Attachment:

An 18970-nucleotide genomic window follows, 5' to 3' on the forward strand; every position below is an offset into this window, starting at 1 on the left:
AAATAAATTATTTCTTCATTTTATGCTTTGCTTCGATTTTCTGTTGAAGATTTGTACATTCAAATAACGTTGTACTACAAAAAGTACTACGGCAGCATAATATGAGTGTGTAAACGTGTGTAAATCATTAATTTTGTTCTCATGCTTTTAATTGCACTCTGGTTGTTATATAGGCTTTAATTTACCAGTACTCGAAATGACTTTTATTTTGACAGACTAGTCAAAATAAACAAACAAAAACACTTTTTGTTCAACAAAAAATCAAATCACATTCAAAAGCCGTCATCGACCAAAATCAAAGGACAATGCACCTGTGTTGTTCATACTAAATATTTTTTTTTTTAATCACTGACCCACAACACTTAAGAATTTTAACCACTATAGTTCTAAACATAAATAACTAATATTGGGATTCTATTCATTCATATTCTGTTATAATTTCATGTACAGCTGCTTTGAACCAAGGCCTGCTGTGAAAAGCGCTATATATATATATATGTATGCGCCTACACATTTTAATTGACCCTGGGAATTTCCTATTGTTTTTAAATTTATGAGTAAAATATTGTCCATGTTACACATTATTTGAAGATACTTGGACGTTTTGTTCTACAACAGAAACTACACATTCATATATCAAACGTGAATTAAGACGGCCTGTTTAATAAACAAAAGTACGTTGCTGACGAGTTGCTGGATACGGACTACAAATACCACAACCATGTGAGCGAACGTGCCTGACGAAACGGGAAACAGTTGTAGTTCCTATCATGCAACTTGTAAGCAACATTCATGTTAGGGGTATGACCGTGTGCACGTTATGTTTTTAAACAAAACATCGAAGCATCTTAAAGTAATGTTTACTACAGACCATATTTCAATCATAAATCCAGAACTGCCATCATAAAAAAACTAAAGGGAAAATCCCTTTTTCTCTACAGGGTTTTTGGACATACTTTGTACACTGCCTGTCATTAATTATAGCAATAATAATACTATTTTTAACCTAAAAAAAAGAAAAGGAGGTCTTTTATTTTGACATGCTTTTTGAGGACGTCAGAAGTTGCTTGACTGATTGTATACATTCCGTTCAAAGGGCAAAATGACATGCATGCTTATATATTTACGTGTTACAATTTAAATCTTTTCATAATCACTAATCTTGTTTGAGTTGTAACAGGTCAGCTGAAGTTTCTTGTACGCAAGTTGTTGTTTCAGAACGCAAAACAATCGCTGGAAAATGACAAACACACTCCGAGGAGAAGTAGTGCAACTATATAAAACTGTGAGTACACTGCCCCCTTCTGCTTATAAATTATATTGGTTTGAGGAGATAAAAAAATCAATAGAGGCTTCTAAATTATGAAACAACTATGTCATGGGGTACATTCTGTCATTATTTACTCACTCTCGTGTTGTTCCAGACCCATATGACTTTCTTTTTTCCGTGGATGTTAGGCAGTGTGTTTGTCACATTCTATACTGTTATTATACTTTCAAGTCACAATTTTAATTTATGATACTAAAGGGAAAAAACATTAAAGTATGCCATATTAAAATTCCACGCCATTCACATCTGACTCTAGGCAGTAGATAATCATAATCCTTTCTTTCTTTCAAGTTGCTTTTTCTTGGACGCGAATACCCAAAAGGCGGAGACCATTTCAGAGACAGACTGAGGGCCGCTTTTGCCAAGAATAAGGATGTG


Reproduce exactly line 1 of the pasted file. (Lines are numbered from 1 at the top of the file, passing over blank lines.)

An 18970-nucleotide genomic window follows, 5' to 3' on the forward strand; every position below is an offset into this window, starting at 1 on the left: